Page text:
Hi I’m Dominic from RCbenchmark.com. In this video I will go over the software that is included with our dynamometer. We made this video to show you how flexible and easy it is to use our software! This is part 1, where we cover all the software features except the automatic control, which will be covered in part 2. So first, download our software from here. I am using version 0.92.1 of our software. Now I am connecting the dynamometer’s USB cable to my computer. Normally you do not need any special driver for this to work. I see that the software detected two COM ports, but automatically suggested COM3 for me. Without changing anything, I just click connect! The dynamometer now communicates with our software. The interface is divided into four sections: here on the top left we have the navigation tabs, which affect what you see on the top right panel, which is now the Welcome tab. Below it we have real-time plots, showing plots of your sensors. You can select which sensors you want to plot using the checkboxes. Then on the bottom left, we have the control panel. This control panel is always there and you can see sensor values and status information. Let’s go see what is in the setup tab. You can select which units you want to work with, for example if you want to display the thrust in pounds instead of kilograms, this is where you do it. There is a flash firmware button here. Flashing an updated firmware is very simple. The software automatically updates itself. When we release a new firmware, the software will notify you that a new firmware is available and you can click this button. There are no files to download and you will always be sure to have the correct firmware version for your software. Next we have a setting for configuring the number of motor poles you have. This is important if you want the RPM sensor to correctly read the motor rotation speed. To get more information on how to find out your number of motor poles, just click the question mark. If you plan to record data to CSV files, or if you plan to write your own automation scripts, you will need to choose a working directory. Choose any folder in your computer and the program will use this folder. All the settings you configure in the software will be remembered next time you open it. In the utilities tab, there is a button for reading the ohmmeter on the circuit. For this demonstration, I am measuring the coil resistance of a brushless motor attached to my circuit. If you look on the bottom left of the control panel, you see orange text telling you the calibration has never been done. Let me fast foward through the process of calibrating the equipment using the included calibration hardware. To do the calibration, just follow the calibration wizards in this utility tab. That’s it! The circuit’s load sensors are now calibrated to within 1g accuracy. The safety cutoffs tab is quite important. It constantly monitors all sensors from abnormal values, and will automatically cut off the throttle. These limits have two levels, the system limits, which cannot be changed because they are the limits imposed by our hardware, and the user limits, which you can change to any value suitable to your specific application. A common application is to limit current, in order to protect your motor and ESC. I am setting the maximum motor speed to 2000 RPM. Now let’s go to the manual control tab. The sliders on the left directly control the outputs signals to the ESC and servo connectors. To demonstrate, I already installed a motor, propeller, and battery on the dynamometer. If you want details on this installation process, please check our other videos linked below where we film the installation of the hardware. To start the motor, first we activate the ESC signal, and we move the slider up to start the motor. You can fine-control the signal using the keyboard up and down arrows to 1us precision. The other 3 sliders are to control optional servo motors. For example, you may want to control a variable pitch propeller or you have a swashplate for an helicopter. Now I will show you the safety cutoffs in action. Remember we set the maximum RPM to 2000. Let’s activate the RPM plot to see what is going on and let’s gradually increase the throttle. BOOM the cutoff activated. To restart, you just need to uncheck and recheck the slider. Before you run experiments, you will want to Tare the load cells. It works the same way as the zero button on a kitchen scale. Pressing the tare button will zero your torque and thurst readings. Ok, now we want to record data for our test. One thing we can do is use the “take sample” button. This recorded 3 lines of data in a CSV file. To create another file, just press the “New log” button. Pressing “take sample” again will record in another file. Sometimes you may want to record as much data as possible for dynamic tests. You can do this by checking the continous recording button. Your data file will grow very fast with a lot of information! That sums up all the main features of our software, except for the automatic control. If you are interested in automating your experiments for repeatable and consistent results, please follow the link below for part 2 of this video. Thank you for watching.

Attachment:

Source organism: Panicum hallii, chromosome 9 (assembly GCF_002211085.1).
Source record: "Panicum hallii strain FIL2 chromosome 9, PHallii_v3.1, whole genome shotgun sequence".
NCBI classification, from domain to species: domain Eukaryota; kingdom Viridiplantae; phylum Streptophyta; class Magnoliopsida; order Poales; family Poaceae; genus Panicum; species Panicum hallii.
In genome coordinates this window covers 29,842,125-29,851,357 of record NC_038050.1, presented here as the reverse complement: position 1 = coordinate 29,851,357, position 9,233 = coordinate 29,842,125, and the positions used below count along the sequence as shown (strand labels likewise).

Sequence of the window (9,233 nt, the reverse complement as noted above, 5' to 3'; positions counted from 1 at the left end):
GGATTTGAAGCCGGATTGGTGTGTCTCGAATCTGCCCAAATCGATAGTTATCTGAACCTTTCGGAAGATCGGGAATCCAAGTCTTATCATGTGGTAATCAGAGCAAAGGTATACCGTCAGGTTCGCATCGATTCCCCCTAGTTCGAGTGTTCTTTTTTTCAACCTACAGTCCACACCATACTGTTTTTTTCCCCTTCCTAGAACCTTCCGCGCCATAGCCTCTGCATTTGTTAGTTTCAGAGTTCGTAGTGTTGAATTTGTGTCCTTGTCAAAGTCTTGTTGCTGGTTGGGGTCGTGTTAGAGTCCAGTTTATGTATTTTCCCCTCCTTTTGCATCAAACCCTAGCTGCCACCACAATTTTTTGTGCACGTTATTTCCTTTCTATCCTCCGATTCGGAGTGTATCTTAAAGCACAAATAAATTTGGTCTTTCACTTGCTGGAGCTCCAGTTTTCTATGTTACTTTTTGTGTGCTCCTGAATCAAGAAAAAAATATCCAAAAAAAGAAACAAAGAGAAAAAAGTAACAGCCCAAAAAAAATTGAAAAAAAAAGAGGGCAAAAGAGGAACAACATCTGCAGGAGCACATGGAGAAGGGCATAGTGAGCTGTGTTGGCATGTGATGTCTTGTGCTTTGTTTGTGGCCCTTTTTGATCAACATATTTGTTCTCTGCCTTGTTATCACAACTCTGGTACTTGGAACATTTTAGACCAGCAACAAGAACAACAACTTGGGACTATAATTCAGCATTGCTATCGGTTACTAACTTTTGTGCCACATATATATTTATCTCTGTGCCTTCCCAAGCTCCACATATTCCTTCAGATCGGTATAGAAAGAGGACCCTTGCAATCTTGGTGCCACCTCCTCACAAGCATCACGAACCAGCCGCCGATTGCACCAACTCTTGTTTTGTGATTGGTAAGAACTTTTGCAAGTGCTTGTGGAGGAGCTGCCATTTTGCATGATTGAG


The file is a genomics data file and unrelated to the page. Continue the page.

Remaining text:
Part 2 (Automatic control):